Polymer Tides | Shared Inspiration at the Shoreline

Summer 2018

The Rhode Island shoreline has inspired generations of artists—you can scarcely browse an art fair anywhere in the state without seeing evidence of it—but where many are moved to paint watercolors of lighthouses or take pensive photographs of sunsets over the bay, Joan Wyand and Scott Lapham are inspired by different muses.

Joan Wyand’s assemblages and Scott Lapham’s found sculptures comprise the Polymer Tides exhibit at AS220.

Lapham is known primarily as a photographer and Wyand as an avant-garde performance artist, but both found something new to say through sculptural work that tells stories of a shoreline in peril.

In a classically Rhode Island turn of events, both Wyand and Lapham spent time in 2016 scouring the shore in East Providence, roughly a half-mile from each other, gathering the raw materials for what became their joint exhibition at AS220’s Project Space gallery, Polymer Tides—and neither was aware of the other.

The two were eventually brought together by AS220 Gallery Director Neal Walsh, and their combined work is surprisingly cohesive for two artists working in isolation.

Polymer Tides, which ran from November 4-25, 2017, is a collection of three-dimensional, collage-like sculptures made entirely of materials collected along the shoreline.

The pieces are immediate and unsettling, and the realization quickly hits you: All that junk was in our water. Plastic bottles are by far the number one offender, but human-generated, inorganic bits of all sorts mix with organic matter to create startling reminders that things we throw away don’t necessarily go away.

Despite the similarities, however, Wyand and Lapham’s interests and approaches came from different directions, making their eventual convergence even more interesting.

Wyand, who has worked with trash as fodder for other types of creation in the past, finds wonder in the possibilities of reusing what others have discarded.

“I just kind of fell in love with this stuff. It’s like the shoreline was this vintage store,” she recalls thinking. “Why are these things even here? Why aren’t we reusing them?”

So, she began reusing what she found, assembling pieces of driftwood, plastic bottles, and other detritus into playful sculptures. The intent is not to gloss over the damaging effects of litter in our tidewaters but to reframe the idea of waste.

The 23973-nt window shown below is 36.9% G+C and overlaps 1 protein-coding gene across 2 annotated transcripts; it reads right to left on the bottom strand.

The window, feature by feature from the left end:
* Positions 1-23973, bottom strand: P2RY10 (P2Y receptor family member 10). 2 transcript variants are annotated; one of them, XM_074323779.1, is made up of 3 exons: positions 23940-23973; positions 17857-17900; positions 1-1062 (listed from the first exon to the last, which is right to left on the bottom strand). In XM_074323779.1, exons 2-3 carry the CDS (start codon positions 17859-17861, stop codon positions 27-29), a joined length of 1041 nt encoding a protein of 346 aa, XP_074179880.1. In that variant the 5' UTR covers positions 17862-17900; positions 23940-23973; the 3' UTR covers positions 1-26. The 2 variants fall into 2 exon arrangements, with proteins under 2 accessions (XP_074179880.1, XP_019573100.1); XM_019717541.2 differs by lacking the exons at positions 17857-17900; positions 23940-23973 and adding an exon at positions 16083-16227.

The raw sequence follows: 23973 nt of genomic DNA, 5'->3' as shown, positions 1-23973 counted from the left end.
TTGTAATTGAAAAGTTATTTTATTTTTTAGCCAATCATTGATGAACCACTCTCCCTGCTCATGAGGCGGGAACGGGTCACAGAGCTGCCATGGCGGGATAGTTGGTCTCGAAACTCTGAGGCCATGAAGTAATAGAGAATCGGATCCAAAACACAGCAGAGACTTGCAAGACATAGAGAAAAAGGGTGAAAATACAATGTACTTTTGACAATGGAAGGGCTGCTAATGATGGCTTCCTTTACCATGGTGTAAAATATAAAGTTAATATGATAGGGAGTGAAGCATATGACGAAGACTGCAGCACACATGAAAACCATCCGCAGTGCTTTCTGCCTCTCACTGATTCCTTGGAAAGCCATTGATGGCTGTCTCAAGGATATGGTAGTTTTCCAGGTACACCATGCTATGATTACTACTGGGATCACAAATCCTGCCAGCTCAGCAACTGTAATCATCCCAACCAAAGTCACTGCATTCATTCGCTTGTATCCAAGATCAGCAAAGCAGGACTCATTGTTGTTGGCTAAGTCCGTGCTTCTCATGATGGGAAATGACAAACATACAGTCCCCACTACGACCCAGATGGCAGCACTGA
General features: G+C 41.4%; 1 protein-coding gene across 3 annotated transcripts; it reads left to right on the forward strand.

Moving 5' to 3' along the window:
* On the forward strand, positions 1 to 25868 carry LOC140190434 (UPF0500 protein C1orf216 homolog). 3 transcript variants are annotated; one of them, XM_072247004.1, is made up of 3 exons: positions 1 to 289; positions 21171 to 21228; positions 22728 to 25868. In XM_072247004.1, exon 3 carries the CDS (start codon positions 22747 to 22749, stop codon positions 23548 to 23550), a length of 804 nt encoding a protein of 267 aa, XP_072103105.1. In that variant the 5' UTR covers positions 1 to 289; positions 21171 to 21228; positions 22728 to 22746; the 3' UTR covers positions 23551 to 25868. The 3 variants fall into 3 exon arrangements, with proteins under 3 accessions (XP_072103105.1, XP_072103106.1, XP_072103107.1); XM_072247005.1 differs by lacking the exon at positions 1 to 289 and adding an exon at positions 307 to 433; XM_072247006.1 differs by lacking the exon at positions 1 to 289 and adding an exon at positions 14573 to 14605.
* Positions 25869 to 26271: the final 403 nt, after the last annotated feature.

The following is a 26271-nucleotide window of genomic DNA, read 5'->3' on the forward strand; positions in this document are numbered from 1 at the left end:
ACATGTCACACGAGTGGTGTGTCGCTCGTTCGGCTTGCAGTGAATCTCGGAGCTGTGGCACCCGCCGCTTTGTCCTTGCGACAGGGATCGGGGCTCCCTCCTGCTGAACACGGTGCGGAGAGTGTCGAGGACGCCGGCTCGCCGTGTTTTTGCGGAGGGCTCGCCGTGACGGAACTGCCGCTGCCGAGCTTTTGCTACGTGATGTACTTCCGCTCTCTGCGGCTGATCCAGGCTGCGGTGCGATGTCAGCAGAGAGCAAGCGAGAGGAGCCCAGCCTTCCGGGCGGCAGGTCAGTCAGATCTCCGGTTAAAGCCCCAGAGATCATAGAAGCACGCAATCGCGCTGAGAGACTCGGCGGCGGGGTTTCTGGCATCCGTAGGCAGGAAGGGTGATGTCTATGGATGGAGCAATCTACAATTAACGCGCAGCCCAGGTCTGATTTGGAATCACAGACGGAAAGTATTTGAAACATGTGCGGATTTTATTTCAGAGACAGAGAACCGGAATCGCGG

One of her goals is to remind viewers that if we, as a society, were more serious about reusing waste materials, most of that junk wouldn’t have found its way to the shoreline to begin with.

“I want people to stop thinking of it as [only] a problem,” she explains. “There’s material out here. How can we use it?”

For his part, Lapham approached the shoreline more as a documentarian.

“I started looking at the tideline as a sample of what’s really in our environment,” he says. “There’s beauty in the way the sun and tides have arranged things.”

Naturally, he tried photographing what he found, “but it just looked like trash,” he notes.

His desire to show people exactly what he was seeing led him to a novel approach: preserving sections of debris directly at the shoreline with an epoxy resin so that they can be displayed on a wall just as they were found. Lapham did not arrange or construct the material into these pastiches of plastic bottles, twigs, and shells, he only selected which areas to preserve.

“When people realize I didn’t construct the sculptures, they kind of do a double take,” he says. “That’s what I was hoping for. We all know what it is—putting it on a wall allows a different kind of reflection.”

That two artists coming from different points along the shoreline can find such remarkable continuity speaks volumes about their creative processes, but the loudest and clearest message is about the tragic ubiquity of our wastefulness in one of our state’s most precious places.

—  By John Taraborelli

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